But I am tired of dyeing my hair. I’ve been colouring it since I was 16, when my blonde hair began to be not-so-blonde. Peroxide and I were partners in crime for many years.

Before I got married, I notched down a gear or two and went back to boring brown. I believed this was more suitable for the woman I should be — blondes were just too flirty for wives.

As I transformed, I noticed the first few dreaded greys and, as life got hectic, kids popped out. Then I got divorced and I wanted a new me. I embraced red.

More recently, when I felt the insistent greys were demanding an unreasonable amount of attention, I made my decision to thrown in the towel.

I went to hairdresser Craik Speirs and he convinced me I was too young to look like a granny.

He gave me a hair makeover — a blend of three colours and a new cut.

“This will allow the naughty greys to blend into a more natural look,” he said.

Everyone loves it and, if I choose, the greys can grow out if they want. But it’s so damn hard to kick the dyeing habit.

HAIR salon owner Craik Speirs recently attended an international hairdressing convention in Turkey, where grey hair was one of the hot topics discussed in a five-day seminar.

Speirs says the leading product developers are trying to work on products to stop premature greying.

“We know greying is happening much earlier than before and it is affecting all people. It is related to stress and genetics, and probably our environment, what we eat and how we live.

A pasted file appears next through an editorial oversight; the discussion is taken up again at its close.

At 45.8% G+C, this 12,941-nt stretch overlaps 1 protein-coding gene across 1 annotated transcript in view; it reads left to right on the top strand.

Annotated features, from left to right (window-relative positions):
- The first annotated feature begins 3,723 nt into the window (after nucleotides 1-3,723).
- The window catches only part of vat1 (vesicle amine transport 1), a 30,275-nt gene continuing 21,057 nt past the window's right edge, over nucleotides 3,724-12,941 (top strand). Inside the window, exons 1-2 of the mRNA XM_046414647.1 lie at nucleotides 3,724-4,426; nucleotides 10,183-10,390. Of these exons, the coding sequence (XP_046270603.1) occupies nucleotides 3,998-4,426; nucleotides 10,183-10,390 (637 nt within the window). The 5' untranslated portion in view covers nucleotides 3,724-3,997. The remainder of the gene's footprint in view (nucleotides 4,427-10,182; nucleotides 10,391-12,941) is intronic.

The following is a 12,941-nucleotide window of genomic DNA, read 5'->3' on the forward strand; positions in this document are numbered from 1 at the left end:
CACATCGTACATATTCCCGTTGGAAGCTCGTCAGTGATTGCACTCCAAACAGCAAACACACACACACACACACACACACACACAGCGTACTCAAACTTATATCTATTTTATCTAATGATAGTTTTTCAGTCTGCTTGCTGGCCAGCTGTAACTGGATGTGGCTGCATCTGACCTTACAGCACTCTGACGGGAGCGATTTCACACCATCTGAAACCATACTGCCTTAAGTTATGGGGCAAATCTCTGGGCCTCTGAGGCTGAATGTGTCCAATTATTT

“As hair specialists we have to try to create a hairstyle that is not only flattering, but also sustainable. We have changed our approach from trying to cover the grey hair, to working with the grey hair.”

Speirs says grey hair is tough to colour. So the surrounding hair must be analysed and coloured in a way that will allow the grey to enhance it. And when it shows, it will look like a highlight.

“We are looking at subtleties, the way the hair moves and where the concentration of grey is, and how we can blend it all together. We are trying to make it look natural and avoid the common problem of the regrowth — where one dyes the hair and then three weeks later there is a white stripe along the parting.”

Speirs said that he usually does a consultation and analyses the client’s hair and the percentage of grey coverage.

Then he will suggest a plan of action depending on the client’s budget and preferences.

“A decent haircut that flatters the face, and a combination of colour and highlights, can last a lot longer than the usual colour and root touch-up.”

He also advocates the use of demi-permanent colour, which is stronger than semi-permanent, but not permanent.

“The advantage is that it does not damage the structure of the hair, fades slowly over time and does not leave that obvious regrowth.”

Speirs said that most hair stylists would advise against people going grey, because grey hair is ageing. “Very few people can pull it off and look good.

“If they are in their 60s-plus, then I would say fine … but I don’t see the point of young women trying to look older — it’s like a pretty girl trying to look ugly. Why?

“The more realistic thing is to make your grey hair work for you. The other problem is that grey hair often becomes coarse and unmanageable, and if you add colour, it becomes softer.

“I am not anti-grey, but those women who can carry off a chic grey haircut are few and far between.”